Equal pay: Demanding justice for social workers


The PSA has just launched a legal case seeking equal pay for social workers after years of this workforce being underpaid because it is dominated by women.

worth 100 logoThe historic litigation has been filed in the Employment Relations Authority in Wellington under the Equal Pay Act 1972 and asks the ERA to set the equal pay rate for social workers.

The applicants in the case are the PSA and three social worker PSA members who represent social workers at Child, Youth and Family.

The case for the applicants is that they are underpaid because of the historical tendency of successive governments to undervalue women’s skills and the work they do, and instead rely on their commitment and love of the job.This includes not properly accounting for what are seen as the “inherent” attributes of women like caring, empathy and the ability to understand the reasons for the feelings and behaviours of others through interpreting unspoken or partially expressed thoughts.

Demanding work

Social workers have weighty responsibilities to deal with vulnerable babies, children and young people, often in tense and difficult situations. They share responsibility for important decisions about custody, care and welfare of babies, children and young people suffering from abuse and neglect. Social workers are also required to keep extensive records and need to be prepared for legal and public scrutiny of the decisions they make.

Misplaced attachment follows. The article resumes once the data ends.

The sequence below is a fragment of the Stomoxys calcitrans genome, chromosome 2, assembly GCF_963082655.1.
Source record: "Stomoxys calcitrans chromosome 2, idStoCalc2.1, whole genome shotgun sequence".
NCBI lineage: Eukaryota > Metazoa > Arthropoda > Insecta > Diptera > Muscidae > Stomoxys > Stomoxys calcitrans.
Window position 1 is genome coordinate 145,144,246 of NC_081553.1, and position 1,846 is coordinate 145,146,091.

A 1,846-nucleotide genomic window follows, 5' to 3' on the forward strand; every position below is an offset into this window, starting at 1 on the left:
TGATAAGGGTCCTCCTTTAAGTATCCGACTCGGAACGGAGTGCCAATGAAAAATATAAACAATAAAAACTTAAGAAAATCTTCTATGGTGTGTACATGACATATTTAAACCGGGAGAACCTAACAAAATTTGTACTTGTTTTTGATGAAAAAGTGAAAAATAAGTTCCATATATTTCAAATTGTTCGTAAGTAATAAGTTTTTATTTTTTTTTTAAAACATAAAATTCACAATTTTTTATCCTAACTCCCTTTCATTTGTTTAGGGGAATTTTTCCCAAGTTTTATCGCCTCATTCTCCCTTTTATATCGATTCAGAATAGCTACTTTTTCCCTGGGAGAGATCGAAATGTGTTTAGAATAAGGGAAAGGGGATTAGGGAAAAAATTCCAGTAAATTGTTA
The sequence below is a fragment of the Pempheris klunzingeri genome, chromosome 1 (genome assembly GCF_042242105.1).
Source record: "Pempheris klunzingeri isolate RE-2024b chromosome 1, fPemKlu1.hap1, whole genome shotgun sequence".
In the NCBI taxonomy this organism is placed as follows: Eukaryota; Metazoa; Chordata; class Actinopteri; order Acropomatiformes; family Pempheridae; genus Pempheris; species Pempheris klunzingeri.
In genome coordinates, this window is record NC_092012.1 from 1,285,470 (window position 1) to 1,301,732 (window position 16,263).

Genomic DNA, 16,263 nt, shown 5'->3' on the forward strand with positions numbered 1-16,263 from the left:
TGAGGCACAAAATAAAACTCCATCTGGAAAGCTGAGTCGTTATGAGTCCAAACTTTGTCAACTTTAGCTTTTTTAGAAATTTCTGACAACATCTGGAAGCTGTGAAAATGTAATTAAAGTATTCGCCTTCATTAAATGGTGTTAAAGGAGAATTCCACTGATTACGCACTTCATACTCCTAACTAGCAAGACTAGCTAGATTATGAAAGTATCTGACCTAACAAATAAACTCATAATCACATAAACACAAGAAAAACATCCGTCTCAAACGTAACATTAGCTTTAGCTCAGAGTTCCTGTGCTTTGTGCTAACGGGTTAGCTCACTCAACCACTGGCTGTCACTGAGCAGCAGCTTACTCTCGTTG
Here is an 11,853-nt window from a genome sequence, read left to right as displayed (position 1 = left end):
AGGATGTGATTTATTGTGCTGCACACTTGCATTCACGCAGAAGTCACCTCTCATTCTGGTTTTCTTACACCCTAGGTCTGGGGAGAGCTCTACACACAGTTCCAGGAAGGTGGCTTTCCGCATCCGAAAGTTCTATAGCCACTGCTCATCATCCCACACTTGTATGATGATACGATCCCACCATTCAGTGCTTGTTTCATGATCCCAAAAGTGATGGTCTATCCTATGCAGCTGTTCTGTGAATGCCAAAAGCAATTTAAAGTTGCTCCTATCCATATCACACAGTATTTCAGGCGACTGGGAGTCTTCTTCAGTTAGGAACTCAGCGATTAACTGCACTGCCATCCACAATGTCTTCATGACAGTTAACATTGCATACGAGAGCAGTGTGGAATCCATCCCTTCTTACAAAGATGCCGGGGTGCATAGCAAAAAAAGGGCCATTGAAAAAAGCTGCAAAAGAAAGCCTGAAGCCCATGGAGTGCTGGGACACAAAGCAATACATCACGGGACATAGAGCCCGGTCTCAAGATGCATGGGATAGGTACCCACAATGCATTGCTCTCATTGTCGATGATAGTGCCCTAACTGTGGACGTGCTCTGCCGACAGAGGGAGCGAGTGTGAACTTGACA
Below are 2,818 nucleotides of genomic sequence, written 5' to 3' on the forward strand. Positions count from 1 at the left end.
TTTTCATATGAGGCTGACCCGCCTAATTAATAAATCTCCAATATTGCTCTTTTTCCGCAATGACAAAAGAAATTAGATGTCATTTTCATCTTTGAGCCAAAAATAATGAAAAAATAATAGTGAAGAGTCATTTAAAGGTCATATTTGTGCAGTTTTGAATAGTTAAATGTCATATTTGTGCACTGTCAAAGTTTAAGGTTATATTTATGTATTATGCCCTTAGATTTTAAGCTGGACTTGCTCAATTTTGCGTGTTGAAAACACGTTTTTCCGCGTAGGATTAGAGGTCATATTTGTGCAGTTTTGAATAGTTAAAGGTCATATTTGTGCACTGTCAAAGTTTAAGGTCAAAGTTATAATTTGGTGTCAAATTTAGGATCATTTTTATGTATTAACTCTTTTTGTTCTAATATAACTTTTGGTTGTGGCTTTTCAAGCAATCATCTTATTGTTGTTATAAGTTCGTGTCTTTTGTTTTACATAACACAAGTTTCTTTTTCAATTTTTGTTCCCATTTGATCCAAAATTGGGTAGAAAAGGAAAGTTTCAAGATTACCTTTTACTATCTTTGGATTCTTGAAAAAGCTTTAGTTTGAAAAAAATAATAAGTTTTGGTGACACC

The PSA’s position is that the pay rate does not reflect the intense and continuous physical, mental and emotional effort required to be a social worker. The PSA’s case is that social workers are currently paid significantly less than they would be paid if they were men considering their skills, responsibility and the effort required to do the work.

The time is now

Social workers have been seeking equal pay for years and while there is recognition from their employer that the role is highly stressful, as well as emotionally and physically demanding – equal pay has still not been achieved. This is why PSA members overwhelmingly endorsed a resolution that the PSA take this legal action to seek equal pay for social workers.

Through this legal action social workers are sending a clear message to the government that they will not tolerate being underpaid and undervalued because the work they do for the next generation is too important. 

Next steps

The PSA will not be pursuing the legal case immediately. First we are trying to reach agreement with the government about the implementation of equal pay through the Working Group to Establish Principles for Equal Pay, which the government has established. PSA national secretary Erin Polaczuk is a member of the working group. 

If the working group does not achieve equal pay for social workers, the PSA will progress this litigation through the ERA and, if necessary, the Employment Court.

While the case is filed against the Ministry of Social Development, any outcome that examines the work of social workers and what the equal pay rate is will have flow-on effects for social workers in district health boards and in the community.